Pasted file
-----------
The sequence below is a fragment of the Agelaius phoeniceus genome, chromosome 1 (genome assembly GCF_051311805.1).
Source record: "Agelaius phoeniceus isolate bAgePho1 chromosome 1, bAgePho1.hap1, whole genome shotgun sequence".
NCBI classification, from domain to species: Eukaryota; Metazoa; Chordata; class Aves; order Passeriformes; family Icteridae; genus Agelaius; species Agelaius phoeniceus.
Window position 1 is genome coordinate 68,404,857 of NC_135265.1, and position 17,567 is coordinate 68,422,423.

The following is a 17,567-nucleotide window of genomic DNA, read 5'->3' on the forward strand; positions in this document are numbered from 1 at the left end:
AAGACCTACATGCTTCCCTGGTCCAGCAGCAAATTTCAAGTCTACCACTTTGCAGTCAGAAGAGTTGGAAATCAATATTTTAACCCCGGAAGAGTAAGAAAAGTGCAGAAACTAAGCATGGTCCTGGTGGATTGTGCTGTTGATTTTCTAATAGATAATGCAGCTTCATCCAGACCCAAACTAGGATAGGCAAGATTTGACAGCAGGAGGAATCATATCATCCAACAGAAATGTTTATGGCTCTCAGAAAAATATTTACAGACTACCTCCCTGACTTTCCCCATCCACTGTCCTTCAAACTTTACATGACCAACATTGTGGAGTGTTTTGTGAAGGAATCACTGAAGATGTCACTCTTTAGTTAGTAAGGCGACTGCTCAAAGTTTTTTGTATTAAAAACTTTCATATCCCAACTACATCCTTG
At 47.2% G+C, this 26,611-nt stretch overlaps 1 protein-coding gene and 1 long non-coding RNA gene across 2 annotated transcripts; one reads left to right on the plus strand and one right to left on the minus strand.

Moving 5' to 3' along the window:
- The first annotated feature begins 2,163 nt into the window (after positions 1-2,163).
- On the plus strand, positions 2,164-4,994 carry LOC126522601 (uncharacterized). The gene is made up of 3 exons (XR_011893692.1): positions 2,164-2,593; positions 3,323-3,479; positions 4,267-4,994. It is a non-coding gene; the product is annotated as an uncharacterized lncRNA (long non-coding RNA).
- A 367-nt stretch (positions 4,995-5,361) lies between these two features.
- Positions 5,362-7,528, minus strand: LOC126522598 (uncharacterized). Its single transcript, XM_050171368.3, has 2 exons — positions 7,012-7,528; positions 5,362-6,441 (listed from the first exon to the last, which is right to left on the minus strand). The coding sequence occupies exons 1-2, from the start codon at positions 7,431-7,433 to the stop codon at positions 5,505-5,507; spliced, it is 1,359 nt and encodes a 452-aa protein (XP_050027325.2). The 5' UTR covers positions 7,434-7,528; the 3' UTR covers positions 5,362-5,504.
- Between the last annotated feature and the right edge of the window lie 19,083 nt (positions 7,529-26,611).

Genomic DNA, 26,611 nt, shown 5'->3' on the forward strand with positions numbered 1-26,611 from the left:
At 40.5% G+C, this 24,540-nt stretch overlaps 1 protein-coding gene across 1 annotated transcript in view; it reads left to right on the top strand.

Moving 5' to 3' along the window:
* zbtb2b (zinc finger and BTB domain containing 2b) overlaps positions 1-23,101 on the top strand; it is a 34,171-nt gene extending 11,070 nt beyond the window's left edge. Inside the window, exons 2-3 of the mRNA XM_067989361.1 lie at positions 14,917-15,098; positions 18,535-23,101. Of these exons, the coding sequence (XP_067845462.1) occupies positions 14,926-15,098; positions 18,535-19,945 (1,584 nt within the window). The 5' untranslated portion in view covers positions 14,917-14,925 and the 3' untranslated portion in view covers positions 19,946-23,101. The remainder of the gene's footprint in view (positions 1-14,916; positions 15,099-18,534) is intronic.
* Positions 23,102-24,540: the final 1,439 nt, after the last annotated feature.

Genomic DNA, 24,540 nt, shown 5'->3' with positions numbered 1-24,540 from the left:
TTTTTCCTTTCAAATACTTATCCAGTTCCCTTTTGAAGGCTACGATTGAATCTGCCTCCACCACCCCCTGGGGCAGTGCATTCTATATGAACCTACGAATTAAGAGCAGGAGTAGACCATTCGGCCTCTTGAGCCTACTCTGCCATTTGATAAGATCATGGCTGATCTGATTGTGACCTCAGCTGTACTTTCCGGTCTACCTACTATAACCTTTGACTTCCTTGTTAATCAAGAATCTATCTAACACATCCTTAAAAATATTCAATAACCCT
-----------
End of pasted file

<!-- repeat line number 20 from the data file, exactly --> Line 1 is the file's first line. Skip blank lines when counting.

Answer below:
TTTTTCCTTTCAAATACTTATCCAGTTCCCTTTTGAAGGCTACGATTGAATCTGCCTCCACCACCCCCTGGGGCAGTGCATTCTATATGAACCTACGAATTAAGAGCAGGAGTAGACCATTCGGCCTCTTGAGCCTACTCTGCCATTTGATAAGATCATGGCTGATCTGATTGTGACCTCAGCTGTACTTTCCGGTCTACCTACTATAACCTTTGACTTCCTTGTTAATCAAGAATCTATCTAACACATCCTTAAAAATATTCAATAACCCT